KARACHI, Feb 1: On a fateful evening, 14-year-old Muhammad Owais was forcibly detained at Shah Faisal Colony Gate by four policemen who raped him for over an hour.
This was March 28, 2003. Once at home after the ordeal the boy poured some kerosene over his body for self-immolation. With 80 per cent of his body completely burnt, Owais died a painful death in the burns ward of the Civil Hospital the next morning.
The challan of the case was submitted 23 days after the FIR was registered, which nominated five suspects Dildar, Abdullah, Siddique, Fazle Rabi and another policeman, Muhammad Qasim.
The case’s inquiry officer Kamran Khan tried his level’s best to save the skin of his fellow officers though he could have never imagined in his wildest dreams that Qasim, a police constable, would become a high-profile terrorist and that the list of most wanted felons would carry his picture. Police constable Muhammad Qasim who later became known as Qasim Toori was among the four cops who subjected the boy to sexual abuse.
The investigation of the case did not take long to show the suspects innocent. As a result of weak inquiry they all were out while the downtrodden family of Owais was not in a position to fight a long-drawn legal battle against the perpetrators.
However, the extensive media coverage of the whole episode was bringing a bad name to the police department. Subsequently, a departmental inquiry was initiated against the policemen and those found involved in the case were dismissed from service.
Muhammad Qasim who is now identified as Qasim Toori alias Hamza didn’t have to wait long to take up weapon again, but this time he was on the other side of the divide. He became a team member of a newly-formed militant outfit, apparently inspired by the nomenclature of “Jundullah” already active in Iran’s Sistan and Balochistan province.
The outfit essentially comprised some disillusioned youths inspired by Al Qaeda, residing in the areas of Shah Faisal Colony, Model Colony and Landhi, said a senior investigator of Sindh police. To overcome financial constraints, the members of Jundullah (the army of God) generated funds by committing bank robberies after snatching weapons from law-enforcement personnel.
Attack on Gulistan-i-Jauhar police station a few days after robbing a bank in the same area was the first major operation carried out by the militant outfit.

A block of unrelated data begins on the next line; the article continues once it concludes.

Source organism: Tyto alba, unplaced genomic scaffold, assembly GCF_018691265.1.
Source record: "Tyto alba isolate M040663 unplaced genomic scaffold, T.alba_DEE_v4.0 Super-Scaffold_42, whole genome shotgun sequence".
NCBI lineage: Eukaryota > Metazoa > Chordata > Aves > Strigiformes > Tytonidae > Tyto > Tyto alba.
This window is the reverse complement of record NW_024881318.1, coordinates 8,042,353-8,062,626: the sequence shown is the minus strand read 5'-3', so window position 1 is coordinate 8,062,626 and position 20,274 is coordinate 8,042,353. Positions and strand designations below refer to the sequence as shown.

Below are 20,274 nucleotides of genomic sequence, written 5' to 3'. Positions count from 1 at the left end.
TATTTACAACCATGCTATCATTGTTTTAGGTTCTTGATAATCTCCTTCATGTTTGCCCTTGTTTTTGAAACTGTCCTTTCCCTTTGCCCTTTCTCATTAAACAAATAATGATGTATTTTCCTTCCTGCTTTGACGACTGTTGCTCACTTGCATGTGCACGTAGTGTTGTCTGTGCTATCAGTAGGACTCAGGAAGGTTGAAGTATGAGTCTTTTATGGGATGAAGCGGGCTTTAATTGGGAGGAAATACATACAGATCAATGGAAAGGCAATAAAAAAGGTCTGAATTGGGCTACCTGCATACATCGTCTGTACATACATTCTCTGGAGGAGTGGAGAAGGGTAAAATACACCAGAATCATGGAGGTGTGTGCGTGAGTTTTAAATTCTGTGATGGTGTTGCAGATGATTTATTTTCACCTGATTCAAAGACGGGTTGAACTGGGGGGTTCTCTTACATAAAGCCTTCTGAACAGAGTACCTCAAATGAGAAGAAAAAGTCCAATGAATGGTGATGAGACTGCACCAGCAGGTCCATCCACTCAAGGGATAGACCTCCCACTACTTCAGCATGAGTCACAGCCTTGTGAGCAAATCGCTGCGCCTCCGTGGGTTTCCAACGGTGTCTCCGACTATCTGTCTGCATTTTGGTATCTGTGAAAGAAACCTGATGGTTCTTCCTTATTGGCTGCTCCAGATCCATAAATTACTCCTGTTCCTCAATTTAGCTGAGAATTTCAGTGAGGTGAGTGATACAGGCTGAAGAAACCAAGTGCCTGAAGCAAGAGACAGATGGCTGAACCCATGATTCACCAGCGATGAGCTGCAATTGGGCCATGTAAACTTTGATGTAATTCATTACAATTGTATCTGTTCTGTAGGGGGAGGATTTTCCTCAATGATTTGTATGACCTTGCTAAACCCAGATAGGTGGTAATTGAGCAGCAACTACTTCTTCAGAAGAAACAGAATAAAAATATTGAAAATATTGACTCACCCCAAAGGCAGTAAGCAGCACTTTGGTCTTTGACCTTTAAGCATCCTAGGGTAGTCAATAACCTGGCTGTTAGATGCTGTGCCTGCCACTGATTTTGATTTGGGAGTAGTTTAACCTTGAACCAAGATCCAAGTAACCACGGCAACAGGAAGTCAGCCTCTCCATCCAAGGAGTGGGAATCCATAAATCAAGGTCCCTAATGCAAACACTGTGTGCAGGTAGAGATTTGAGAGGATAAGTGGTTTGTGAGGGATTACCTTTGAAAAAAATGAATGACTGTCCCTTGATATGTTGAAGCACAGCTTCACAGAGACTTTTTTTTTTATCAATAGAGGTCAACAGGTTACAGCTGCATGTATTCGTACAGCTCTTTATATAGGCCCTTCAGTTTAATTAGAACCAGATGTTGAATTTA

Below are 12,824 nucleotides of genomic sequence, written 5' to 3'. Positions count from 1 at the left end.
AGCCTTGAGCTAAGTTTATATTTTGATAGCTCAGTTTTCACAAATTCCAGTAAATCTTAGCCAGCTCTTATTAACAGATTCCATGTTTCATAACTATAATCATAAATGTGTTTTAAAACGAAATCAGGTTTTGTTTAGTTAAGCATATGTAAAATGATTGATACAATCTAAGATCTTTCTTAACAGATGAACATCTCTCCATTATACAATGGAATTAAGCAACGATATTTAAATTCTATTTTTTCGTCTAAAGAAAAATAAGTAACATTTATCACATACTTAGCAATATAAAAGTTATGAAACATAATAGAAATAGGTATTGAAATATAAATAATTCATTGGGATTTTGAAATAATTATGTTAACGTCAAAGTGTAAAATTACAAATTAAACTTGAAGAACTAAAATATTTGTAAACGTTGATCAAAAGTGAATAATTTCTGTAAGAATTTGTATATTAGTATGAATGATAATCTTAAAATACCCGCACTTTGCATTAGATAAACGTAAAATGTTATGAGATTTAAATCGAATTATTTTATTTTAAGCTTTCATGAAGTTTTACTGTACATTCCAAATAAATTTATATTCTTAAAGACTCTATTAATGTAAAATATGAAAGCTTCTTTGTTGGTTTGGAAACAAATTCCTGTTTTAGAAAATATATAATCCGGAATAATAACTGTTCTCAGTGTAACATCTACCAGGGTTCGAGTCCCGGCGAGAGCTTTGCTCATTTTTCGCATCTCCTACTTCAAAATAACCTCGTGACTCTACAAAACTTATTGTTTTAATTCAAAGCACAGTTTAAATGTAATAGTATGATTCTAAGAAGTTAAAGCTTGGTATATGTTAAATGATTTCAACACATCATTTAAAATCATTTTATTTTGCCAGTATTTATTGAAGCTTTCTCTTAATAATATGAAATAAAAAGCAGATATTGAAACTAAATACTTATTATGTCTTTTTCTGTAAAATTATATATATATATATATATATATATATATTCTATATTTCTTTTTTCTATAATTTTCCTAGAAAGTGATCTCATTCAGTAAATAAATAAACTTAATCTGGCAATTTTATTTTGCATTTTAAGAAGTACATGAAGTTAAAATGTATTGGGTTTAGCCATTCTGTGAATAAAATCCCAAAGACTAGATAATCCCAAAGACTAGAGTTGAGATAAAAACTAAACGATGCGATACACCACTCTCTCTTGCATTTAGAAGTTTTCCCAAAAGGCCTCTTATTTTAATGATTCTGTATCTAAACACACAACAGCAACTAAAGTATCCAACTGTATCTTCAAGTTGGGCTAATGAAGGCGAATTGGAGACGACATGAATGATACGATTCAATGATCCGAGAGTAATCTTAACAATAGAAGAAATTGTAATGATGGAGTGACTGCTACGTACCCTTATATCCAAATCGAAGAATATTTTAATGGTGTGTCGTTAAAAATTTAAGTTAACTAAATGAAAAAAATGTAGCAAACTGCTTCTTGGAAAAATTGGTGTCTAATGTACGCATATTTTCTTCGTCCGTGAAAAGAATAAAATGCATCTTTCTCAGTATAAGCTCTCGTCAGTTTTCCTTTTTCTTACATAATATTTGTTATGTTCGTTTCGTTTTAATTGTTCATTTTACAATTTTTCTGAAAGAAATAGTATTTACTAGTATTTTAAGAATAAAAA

“The primary target of the attack was to give a message of their presence and collect weapons, as they were reluctant to purchase weapons fearing that they could be exposed,” said a senior police officer.
On June 10, 2004 the group went ahead with their biggest operation by attacking the former corps commander, Lieutenant-General Ahsan Saleem Hayat. Ten people, including six soldiers and policemen, were killed and 21 were injured in the attack.
Soon afterward police succeeded in making arrests of Ataur Rehman, Shahzad Bajwa, Aziz, Danish Imam, Khurram Saifullah Shoaib Siddiqui, Rao Khalid, Shahzad Mukhtar, Adnan, Yaqoob Saeed and Najeebullah, all belonging to Jundullah.
In Feburary 2006 they were handed down death sentence and life imprisionment by an anti-terrorism court. However, five accused (Bilal, Qasim, Hammad, Shahab and Tayyeb) were declared absconding.
It was nearly two years after the pronouncement of court verdict that police raided a house in Sector 17-A of Shah Latif Town, a residential area in the outskirts of the city along the National Highway. After a heavy exchange of fire, which resulted in six casualties, police managed to arrest Qasim Toori and other militants.
A senior police officer was of the opinion that a special observation or a strict monitering of the former police offcials who were dismissed or left the jobs was required. He said: “The passion of carrying weapon and using it never goes away, especially of a policeman. Therefore, it should be ensured that once out of the force he does not join the other side of the divide,” he remarked.